The Index of Self-Destructive Acts is the Big New York Book of the 2020s, as Tom Wolfe’s Bonfire of the Vanities was for the 1980s. Both are New York-centered stories, with plots and characters that could have been ripped from the headlines. Wolfe’s weaknesses are also Beha’s. Like Wolfe, Beha doesn’t always write about people; colorful as they are, his characters are too often types, bearers of ideas and social trends, as Wolfe’s characters were bearers of styles and status. Sam, for instance, is the object of cartoonish satire, and his sudden transformation into a virtual disciple of Daniel Kahneman is too pat. The most poignantly human scenes involve Frank and Margo, and they are lovely, especially a late scene with overtones of Lear and Cordelia.
Beha’s book is more cerebral than Wolfe’s, and he tackles deeper questions. A recurring line from one of Frank’s books sums up one theme: “The things that can’t be proven are the only things worth talking about.” For Frank, it’s a baseball creed; he’s an old-school fan who scorns the moneyballers. Margo is her father’s daughter, and her conversations with Sam resemble Platonic dialogues, staged to debate a big idea. Sam’s a data guy who thinks everything is quantifiable and, therefore, predictable. She’s a poet who relishes mystery and ambiguity. Margo says love is about “losing control of yourself” and “obsessions.” To Sam, it sounds like “mental illness.” He reduces courtship to “a practical decision to pair ourselves off in mutually beneficial ways, to reproduce our genes,” concluding with a deadpan, “It seems completely explicable.” Beha’s stance on the question is never in doubt. After all, he published a novel, not a pie chart. He’s a champion of the unproven, of the things not seen.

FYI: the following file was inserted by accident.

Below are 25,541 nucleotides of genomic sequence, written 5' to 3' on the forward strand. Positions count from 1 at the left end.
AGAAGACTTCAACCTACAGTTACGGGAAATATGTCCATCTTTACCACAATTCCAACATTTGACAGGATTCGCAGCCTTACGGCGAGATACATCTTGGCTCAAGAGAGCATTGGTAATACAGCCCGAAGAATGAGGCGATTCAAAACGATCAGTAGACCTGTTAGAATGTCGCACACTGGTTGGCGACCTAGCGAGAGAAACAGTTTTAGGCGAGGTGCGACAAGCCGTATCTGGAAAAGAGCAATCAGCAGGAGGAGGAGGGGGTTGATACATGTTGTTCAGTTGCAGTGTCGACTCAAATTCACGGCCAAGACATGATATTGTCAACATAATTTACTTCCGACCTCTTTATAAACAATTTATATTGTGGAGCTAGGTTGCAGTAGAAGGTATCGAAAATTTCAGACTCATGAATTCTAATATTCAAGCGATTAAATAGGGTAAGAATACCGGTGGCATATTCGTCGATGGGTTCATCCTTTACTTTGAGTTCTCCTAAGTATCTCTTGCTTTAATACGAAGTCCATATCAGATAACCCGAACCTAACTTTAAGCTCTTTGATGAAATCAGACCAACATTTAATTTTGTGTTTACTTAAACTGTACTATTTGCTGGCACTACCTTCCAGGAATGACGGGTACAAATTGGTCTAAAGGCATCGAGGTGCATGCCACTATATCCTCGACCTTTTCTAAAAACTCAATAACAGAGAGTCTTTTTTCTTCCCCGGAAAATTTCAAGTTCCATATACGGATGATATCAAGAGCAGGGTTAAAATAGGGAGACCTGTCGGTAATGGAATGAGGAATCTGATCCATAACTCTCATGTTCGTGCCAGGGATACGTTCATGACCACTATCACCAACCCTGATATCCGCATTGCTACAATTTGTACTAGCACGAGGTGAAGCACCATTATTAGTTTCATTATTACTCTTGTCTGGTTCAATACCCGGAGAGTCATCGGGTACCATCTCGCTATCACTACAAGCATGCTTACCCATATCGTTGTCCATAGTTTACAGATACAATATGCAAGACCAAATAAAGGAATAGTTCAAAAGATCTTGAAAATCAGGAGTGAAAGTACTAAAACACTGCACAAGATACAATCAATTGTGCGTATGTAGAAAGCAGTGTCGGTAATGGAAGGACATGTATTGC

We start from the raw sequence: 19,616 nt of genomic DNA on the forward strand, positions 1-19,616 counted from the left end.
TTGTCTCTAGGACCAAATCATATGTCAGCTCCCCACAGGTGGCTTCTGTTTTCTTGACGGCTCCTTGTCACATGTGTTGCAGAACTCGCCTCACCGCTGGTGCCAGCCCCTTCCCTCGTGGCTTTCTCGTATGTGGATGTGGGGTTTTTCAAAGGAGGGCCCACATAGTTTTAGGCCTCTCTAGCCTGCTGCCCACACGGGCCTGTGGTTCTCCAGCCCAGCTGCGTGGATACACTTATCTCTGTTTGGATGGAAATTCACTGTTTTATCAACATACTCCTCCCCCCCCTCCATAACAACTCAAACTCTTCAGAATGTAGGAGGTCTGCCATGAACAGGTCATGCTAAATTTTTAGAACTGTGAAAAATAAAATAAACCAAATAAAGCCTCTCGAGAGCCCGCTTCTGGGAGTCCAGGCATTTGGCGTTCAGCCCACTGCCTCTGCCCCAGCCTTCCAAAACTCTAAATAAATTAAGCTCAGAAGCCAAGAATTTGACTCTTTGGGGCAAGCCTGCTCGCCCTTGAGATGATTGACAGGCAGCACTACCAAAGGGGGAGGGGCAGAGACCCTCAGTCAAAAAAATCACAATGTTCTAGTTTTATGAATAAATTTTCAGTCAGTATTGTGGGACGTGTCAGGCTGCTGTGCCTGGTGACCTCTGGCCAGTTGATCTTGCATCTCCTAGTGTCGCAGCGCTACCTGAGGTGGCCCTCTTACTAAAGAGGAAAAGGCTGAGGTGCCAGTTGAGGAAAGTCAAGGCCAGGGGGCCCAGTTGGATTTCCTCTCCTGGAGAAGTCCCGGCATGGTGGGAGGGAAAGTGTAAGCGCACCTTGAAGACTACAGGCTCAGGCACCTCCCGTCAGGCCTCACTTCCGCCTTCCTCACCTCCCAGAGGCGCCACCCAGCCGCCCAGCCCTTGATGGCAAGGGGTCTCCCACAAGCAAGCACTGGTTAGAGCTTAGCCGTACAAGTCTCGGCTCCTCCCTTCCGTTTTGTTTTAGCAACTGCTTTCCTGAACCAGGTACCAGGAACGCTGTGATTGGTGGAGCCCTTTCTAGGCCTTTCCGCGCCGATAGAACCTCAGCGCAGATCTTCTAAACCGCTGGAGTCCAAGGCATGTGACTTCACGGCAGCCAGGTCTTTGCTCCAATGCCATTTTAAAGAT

Beha left the Catholic Church a few years ago, only to return when he discovered he couldn’t find compelling answers to his big questions anywhere else. I suspect the Sam-Margo debate records some of Beha’s own grapplings with reason and faith, and I suspect Frank’s Molly Bloom-esque internal monologue reveals another of Beha’s discoveries. Frank is haunted by the fact that, with his death, some memories will be lost forever:
Who else would know the smell of her [Kit] when he held her in his arms for the first time? Who else knew the particular play of colors that struck the eye when you stepped through the tunnel and the grass came into view on a sunny August afternoon in the middle of a pennant race? Who remembered the sound that a Spladeen made when hit squarely with a broomstick, the shiver that contact sent up your arms while you ran toward whatever parked Packard or Plymouth had been designated that day as first base?
If only someone were taking it all down: “If only there was a recording angel.” For Frank, it’s a false hope: “Nothing would be returned to us in the fullness of time, because time had no fullness. It was a constant emptying.” It’s a tormenting thought, and poses a stark choice: Either we find a way to believe in the fullness of time, or our lives will amount to no more than an index of self-destructive acts.
Peter J. Leithart is President of Theopolis Institute.
Editor's note: An earlier version of this article wrongly stated that the Doyle family home is in Westchester. It is in Bridgehampton. We regret the error.